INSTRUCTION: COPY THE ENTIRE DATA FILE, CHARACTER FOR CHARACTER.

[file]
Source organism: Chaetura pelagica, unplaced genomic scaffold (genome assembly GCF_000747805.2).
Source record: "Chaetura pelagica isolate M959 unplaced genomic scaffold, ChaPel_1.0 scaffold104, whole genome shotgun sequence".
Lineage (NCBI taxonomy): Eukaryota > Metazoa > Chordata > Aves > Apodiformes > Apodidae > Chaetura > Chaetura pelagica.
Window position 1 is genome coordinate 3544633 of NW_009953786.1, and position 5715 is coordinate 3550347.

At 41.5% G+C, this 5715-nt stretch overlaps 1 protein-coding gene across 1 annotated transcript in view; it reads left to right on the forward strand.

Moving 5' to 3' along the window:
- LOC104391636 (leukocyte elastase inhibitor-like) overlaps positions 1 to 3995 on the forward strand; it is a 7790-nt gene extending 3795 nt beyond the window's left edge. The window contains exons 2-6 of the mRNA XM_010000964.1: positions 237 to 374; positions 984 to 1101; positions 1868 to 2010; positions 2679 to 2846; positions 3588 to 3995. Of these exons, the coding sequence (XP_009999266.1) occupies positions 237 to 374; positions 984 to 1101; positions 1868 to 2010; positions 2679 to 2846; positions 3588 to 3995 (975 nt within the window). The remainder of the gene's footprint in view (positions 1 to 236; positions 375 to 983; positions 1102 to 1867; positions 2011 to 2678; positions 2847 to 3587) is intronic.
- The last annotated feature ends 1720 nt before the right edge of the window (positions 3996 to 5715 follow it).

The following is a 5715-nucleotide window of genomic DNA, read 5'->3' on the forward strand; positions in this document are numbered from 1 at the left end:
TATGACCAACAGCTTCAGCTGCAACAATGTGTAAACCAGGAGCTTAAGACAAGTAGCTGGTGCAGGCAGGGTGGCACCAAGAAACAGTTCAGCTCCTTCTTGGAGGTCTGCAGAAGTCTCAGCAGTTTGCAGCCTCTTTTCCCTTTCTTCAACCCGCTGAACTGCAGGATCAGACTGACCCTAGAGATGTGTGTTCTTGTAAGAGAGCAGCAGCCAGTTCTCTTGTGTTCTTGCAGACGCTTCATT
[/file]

Source organism: Chaetura pelagica, unplaced genomic scaffold (genome assembly GCF_000747805.2).
Source record: "Chaetura pelagica isolate M959 unplaced genomic scaffold, ChaPel_1.0 scaffold104, whole genome shotgun sequence".
Lineage (NCBI taxonomy): Eukaryota > Metazoa > Chordata > Aves > Apodiformes > Apodidae > Chaetura > Chaetura pelagica.
Window position 1 is genome coordinate 3544633 of NW_009953786.1, and position 5715 is coordinate 3550347.

At 41.5% G+C, this 5715-nt stretch overlaps 1 protein-coding gene across 1 annotated transcript in view; it reads left to right on the forward strand.

Moving 5' to 3' along the window:
- LOC104391636 (leukocyte elastase inhibitor-like) overlaps positions 1 to 3995 on the forward strand; it is a 7790-nt gene extending 3795 nt beyond the window's left edge. The window contains exons 2-6 of the mRNA XM_010000964.1: positions 237 to 374; positions 984 to 1101; positions 1868 to 2010; positions 2679 to 2846; positions 3588 to 3995. Of these exons, the coding sequence (XP_009999266.1) occupies positions 237 to 374; positions 984 to 1101; positions 1868 to 2010; positions 2679 to 2846; positions 3588 to 3995 (975 nt within the window). The remainder of the gene's footprint in view (positions 1 to 236; positions 375 to 983; positions 1102 to 1867; positions 2011 to 2678; positions 2847 to 3587) is intronic.
- The last annotated feature ends 1720 nt before the right edge of the window (positions 3996 to 5715 follow it).

The following is a 5715-nucleotide window of genomic DNA, read 5'->3' on the forward strand; positions in this document are numbered from 1 at the left end:
TATGACCAACAGCTTCAGCTGCAACAATGTGTAAACCAGGAGCTTAAGACAAGTAGCTGGTGCAGGCAGGGTGGCACCAAGAAACAGTTCAGCTCCTTCTTGGAGGTCTGCAGAAGTCTCAGCAGTTTGCAGCCTCTTTTCCCTTTCTTCAACCCGCTGAACTGCAGGATCAGACTGACCCTAGAGATGTGTGTTCTTGTAAGAGAGCAGCAGCCAGTTCTCTTGTGTTCTTGCAGACGCTTCATT